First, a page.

Normally conspiracy theories remain at the margins of a culture. But when conspiracism moves from the margins to the center, and from passive responses to active ones-Nazis and communists in the twentieth century-it can produce convulsions of paranoia and violence that leave tens of millions dead. After World War II, Western culture appeared to have definitively marginalized conspiracy theory. And yet, at the turn of the twenty-first century, there has been an aggressive rise in (traditional) Muslim conspiracism, and a remarkable vulnerability to conspiracy theory in the West. In response to 9/11, a “postmodern” and politically-correct conspiracism has developed that reverses the normal pattern: it accuses “us” and exonerates “them.” Thus highly self-critical Westerners acknowledge the accusations of paranoid jihadists. As always with modern conspiracy thinking, the Jews, especially the Zionists, stand at the center of the storm.
Introductory Remarks: Two Anecdotes
The following are two anecdotes from a relatively calm, nonradicalized American campus.
First: I once suggested to a colleague that we have a conference on conspiracy theory. He blanched somewhat and said, “But how could we control the audience?”
Second: I was on a panel in 2000 with three rap artists and an African American professor. The topic was apocalyptic themes in hip-hop music. The notion that the U.S. government was injecting AIDS in African American communities came up so often that a member of the audience asked, “How many on the panel believe these AIDS conspiracies?” The three rap artists all said they did. I said I did not. The African American professor said, “I don’t want to answer that, because if I say I do, I’ll lose credibility with my colleagues, and if I say I don’t, I’ll lose credibility with the brothers.”
Between them, these two anecdotes reveal two extremely important elements of conspiracy theories:
First, conspiracism is volatile: mere talk about conspiracies and the passions they arouse can hold an audience in thrall. In James C. Scott’s terms, conspiracies are “hidden transcripts,” pushed out of what is permissible to say publicly. Just to speak of them is to court an eruption of hidden transcripts into the public sphere. And given that the Shoah was perpetrated by a people in the grip of mass paranoia, who believed in a giant Jewish conspiracy, this is no small matter.
Second, conspiracism is far more common than the public record registers: more than the three rap artists, the professor’s response reveals both the depth of the belief and its communitywide validity. No one can question it without being viewed as having abandoned the community; in this case, without becoming an “Oreo.” This suggests that within certain communities, there exists a public transcript at complete variance with that of the larger culture, a variance that needs addressing.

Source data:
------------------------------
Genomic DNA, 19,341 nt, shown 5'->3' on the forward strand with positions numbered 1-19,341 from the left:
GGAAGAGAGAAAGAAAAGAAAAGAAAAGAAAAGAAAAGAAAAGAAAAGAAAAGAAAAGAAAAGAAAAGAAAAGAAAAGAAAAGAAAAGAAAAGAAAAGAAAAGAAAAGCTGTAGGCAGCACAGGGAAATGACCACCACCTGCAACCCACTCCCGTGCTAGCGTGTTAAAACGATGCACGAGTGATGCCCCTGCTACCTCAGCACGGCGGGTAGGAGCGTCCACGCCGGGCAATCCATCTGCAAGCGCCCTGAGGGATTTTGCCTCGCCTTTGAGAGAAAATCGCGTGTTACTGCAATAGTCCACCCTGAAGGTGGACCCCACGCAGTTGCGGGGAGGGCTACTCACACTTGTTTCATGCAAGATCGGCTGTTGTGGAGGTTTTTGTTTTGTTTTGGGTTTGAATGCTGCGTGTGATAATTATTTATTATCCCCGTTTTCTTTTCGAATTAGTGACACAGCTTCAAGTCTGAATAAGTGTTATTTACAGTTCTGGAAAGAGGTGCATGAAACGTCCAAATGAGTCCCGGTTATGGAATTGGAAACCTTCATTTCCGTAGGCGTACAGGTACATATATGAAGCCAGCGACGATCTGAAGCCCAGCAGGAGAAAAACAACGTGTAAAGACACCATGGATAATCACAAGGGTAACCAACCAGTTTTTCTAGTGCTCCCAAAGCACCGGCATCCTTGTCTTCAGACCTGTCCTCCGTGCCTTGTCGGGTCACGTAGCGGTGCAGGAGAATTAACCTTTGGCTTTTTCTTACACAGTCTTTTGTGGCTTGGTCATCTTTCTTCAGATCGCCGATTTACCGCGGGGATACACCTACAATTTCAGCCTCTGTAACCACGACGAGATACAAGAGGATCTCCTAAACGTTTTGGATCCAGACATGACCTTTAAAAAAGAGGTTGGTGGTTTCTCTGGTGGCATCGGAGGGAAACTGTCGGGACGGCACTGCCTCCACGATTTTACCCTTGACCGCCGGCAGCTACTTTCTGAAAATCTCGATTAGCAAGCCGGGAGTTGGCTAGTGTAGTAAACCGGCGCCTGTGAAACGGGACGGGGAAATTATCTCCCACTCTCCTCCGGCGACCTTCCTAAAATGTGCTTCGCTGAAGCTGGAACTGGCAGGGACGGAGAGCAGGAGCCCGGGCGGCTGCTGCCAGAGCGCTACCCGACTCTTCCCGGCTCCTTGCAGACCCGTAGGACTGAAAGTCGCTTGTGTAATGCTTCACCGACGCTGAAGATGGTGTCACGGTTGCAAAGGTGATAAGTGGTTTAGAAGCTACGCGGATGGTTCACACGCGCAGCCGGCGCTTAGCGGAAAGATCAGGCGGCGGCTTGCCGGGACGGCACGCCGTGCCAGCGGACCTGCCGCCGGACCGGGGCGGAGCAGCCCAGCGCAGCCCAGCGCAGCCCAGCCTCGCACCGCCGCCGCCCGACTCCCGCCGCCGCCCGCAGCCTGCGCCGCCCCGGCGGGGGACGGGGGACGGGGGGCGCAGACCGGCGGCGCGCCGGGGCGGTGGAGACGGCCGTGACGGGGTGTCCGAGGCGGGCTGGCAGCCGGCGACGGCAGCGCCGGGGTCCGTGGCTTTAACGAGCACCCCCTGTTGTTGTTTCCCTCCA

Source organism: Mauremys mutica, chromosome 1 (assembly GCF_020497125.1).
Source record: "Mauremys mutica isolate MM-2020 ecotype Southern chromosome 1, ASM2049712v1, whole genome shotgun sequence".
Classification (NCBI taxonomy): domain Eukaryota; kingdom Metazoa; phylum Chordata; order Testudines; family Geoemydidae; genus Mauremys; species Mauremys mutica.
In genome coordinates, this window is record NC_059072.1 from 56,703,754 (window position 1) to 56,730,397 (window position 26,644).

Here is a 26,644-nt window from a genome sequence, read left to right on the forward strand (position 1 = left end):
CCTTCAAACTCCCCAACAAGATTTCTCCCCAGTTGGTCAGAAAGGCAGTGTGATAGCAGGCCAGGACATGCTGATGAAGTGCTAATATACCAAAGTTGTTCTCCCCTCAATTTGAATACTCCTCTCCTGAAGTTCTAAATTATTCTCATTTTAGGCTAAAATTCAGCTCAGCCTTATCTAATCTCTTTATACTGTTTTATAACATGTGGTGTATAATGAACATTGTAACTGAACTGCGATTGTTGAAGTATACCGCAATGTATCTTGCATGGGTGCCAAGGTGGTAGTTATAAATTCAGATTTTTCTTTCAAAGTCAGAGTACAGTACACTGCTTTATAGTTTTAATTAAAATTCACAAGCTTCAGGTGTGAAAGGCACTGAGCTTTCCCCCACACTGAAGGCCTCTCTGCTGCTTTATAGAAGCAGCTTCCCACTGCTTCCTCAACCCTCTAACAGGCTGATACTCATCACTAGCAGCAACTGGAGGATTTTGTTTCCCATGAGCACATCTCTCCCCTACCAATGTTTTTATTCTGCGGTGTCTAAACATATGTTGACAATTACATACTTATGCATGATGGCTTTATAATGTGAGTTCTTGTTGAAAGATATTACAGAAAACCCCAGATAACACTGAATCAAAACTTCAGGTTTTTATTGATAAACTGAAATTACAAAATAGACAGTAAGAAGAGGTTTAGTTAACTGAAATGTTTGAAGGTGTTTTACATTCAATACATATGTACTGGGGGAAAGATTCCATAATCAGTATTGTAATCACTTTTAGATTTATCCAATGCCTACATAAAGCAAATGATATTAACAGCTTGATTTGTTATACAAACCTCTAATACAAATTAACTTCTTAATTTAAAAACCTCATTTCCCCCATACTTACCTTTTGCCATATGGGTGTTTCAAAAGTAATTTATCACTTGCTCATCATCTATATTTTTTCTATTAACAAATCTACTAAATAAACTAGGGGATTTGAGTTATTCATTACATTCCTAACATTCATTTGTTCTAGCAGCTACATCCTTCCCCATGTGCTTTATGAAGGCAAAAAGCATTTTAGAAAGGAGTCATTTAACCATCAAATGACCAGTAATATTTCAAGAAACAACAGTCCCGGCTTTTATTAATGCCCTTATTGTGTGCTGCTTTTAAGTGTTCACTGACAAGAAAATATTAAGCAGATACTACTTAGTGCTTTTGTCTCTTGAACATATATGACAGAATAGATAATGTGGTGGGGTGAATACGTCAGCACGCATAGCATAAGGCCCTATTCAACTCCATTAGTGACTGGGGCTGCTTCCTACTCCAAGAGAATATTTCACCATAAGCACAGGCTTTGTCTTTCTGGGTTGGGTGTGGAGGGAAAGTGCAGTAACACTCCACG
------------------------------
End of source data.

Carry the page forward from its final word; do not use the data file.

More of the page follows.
Conspiracy Thinking: Definitions and Dynamics
A conspiracy theory seeks to explain either one extremely important event (singular conspiracy) or a whole pattern of events (global conspiracy) by positing a small group of conspirators who (a) carry out a nefarious deed of great damage to the public, and (b) where necessary, manipulate the public to blame the wrong agents. Most singular conspiracy theories tend to work on the principle of cui bono (to whom the good? i.e., who benefits?) and explain past events as plots carried out by those who benefited. Why did Roosevelt let Pearl Harbor happen? Because then he had his excuse to go to war.
Much of the culture of past conspiracy theory is passive and fatalistic; who can fight such powerful hidden forces? The “explanations” are cognitive and emotional consolation prizes: “Now we know why we’re losers, and it’s not our fault.”
Most global conspiracy theories seek to explain larger cultural phenomena, particularly modernity (the earliest modern conspiracy theories began in the late eighteenth century with the Masons [Illuminati] blamed for democracy in America and France). Because they warn about a conspiracy in progress, they frequently involve a critical question of timing-how far advanced is the conspiracy? Some global conspiracies, because they have not yet succeeded, can, under the right circumstances, provoke believers to action. The most powerful large-scale conspiracy theories convey a sense that the final stages have been reached; that a great battle looms; that if action is not imminent, it will be too late.
All global conspiracy theories contain the three basic elements of apocalyptic movements: (a) they are radical and stunning revelations about the otherwise opaque and troubling present; (b) they are part of a larger cataclysmic final transformation of the world; and (c) they are about to happen, imminent. Among the cataclysmic variety of apocalyptic scenarios-that is, the ones that imagine huge destruction as part of the process-almost all involve elaborate global conspiracies at work. Indeed, one might argue that the most powerful active cataclysmic apocalyptic movements who believe that they are the agents of this huge devastation and utopian rebirth, have global conspiracy theories as a central element of their discourse (Nazism, communism, global jihad).